News / Africa

Ugandans ‘Displeased, Bitter’ Over Newspaper Closure

Employees of the Daily Monitor newspaper with their mouths taped shut, sing slogans during a protest against the closure of their premises by the Uganda government, outside their offices in the capital Kampala, Uganda, May 20, 2013.
Employees of the Daily Monitor newspaper with their mouths taped shut, sing slogans during a protest against the closure of their premises by the Uganda government, outside their offices in the capital Kampala, Uganda, May 20, 2013.
Peter Clottey
The managing director of Uganda’s Monitor Publications group says many citizens are reacting with bitterness despite a government’s directive, Thursday ordering the police to vacate the premises of the Monitor Publications and its related businesses.

“I get the sense there [is] a lot of bitterness when you read the social media, when you talk to people, the way the people are reacting, what is going on in parliament, people are not happy…,” said Alex Asiimwe, managing director of the Monitor Publications. “They are asking what is happening, are we degenerating or what, is what everybody is asking.”

His comments came after Internal Affairs Minister Hillary Onek, ordered police to immediately vacate the premises of Monitor Publication. Onek then urged the Monitor Publications to begin its regular operations.

Asiimwe says talks with officials of the government to allow the re-opening of the Monitor Publications and its related media businesses failed to resolve the impasse, until the internal affairs minister’s intervention.

He says his organization was under police siege for over a week despite cooperating with investigators after the Daily Monitor published a letter written by an army general asking for an investigation into President Yoweri Museveni’s alleged presidential succession plan.

“We were all certainly concerned with the shutdown, apparently almost for no very strong reasons, and so I guess that was why there is a lot of solidarity. Because it’s been viewed as an infringement on their own right, not only on the Monitor Publication,” said Asiimwe.

“We are reiterating our position, not so much because there is a journalistic principle, but, hey, we do not have the letter that they are looking for and we have told them that time and time again,” said Asiimwe.

The government argued that the publication of the army general’s “sensitive” letter compromised national security.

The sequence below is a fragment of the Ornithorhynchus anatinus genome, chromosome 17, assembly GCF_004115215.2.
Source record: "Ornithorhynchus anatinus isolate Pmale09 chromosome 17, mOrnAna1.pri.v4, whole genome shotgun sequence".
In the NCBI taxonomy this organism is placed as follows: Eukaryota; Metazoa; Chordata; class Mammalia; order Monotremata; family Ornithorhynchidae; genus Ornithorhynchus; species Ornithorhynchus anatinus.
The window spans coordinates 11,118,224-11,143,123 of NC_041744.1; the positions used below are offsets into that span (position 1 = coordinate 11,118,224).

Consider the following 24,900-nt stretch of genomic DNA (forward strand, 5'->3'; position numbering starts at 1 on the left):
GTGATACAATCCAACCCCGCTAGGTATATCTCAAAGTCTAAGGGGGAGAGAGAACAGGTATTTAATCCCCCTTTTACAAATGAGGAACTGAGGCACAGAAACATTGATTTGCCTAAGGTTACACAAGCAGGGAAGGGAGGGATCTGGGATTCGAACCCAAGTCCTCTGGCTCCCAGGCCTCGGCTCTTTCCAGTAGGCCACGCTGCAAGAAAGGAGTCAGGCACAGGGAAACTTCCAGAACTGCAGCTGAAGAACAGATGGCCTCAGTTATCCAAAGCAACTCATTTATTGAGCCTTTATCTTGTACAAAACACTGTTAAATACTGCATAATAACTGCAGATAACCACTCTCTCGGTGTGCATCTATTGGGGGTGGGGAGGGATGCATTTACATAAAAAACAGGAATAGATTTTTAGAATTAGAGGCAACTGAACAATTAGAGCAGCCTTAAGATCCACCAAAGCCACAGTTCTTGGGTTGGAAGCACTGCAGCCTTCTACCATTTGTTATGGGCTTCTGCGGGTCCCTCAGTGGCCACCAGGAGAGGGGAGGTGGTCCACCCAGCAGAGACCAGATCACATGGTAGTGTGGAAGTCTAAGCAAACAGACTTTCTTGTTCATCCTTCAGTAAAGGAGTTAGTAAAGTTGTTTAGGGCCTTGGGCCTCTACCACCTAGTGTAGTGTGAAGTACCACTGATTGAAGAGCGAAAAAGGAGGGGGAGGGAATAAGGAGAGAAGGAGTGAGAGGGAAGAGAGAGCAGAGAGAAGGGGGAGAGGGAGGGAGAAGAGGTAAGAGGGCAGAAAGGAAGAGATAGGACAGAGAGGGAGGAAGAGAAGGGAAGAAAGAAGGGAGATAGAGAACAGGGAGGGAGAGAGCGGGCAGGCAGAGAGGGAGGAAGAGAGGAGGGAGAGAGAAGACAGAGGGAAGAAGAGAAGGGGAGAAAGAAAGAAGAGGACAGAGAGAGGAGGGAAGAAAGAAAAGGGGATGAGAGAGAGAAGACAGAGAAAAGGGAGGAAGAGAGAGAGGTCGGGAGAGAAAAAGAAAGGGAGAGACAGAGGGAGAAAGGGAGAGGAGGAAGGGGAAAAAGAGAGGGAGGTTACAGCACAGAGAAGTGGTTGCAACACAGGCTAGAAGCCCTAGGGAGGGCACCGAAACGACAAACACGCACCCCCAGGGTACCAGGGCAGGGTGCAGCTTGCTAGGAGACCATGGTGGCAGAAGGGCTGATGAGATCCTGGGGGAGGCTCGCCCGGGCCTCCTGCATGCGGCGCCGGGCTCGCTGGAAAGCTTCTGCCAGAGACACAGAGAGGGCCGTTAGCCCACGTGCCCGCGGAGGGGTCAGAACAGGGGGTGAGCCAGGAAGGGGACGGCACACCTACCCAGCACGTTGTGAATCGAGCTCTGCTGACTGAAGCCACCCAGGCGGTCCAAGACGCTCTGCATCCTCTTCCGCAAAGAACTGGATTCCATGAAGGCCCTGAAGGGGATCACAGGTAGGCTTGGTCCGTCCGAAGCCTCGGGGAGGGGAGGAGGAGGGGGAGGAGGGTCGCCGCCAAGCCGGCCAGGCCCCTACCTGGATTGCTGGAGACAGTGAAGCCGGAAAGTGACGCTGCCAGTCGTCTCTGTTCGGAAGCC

Several civil society and journalist association groups protested the closure and accusing the government of trying to muzzle the press and erode media rights and freedoms.
Clottey interview with Alex Asiimwe, managing director of the Monitor Publications
Clottey interview with Alex Asiimwe, managing director of the Monitor Publicationsi
|| 0:00:00
...
 
🔇
X

You May Like

Koreas Mark 61st Anniversary of War Armistice

Muted observances on both sides of heavily-armed Demilitarized Zone that separates two decades-long enemies More

Judge Declares Washington DC Ban on Public Handguns Unconstitutional

Ruling overturns capital city's prohibition on carrying guns in pubic More

Pricey Hepatitis C Drug Draws Criticism

Activists are using the International AIDS Conference to criticize drug companies for charging high prices for life-saving therapies More

This forum has been closed.
Comments
     
There are no comments in this forum. Be first and add one

Featured Videos

Your JavaScript is turned off or you have an old version of Adobe's Flash Player. Get the latest Flash player.
Students in Business for Themselvesi
X
Mike O'Sullivan
July 26, 2014 11:04 AM
They're only high school students, but they are making accessories for shoes, fabricating backpacks and doing product photography - all through their own businesses. It's the result of a partnership between a non-profit organization that teaches entrepreneurship and their schools. VOA's Mike O'Sullivan and Deyane Moses met the budding entrepreneurs near Los Angeles.
Video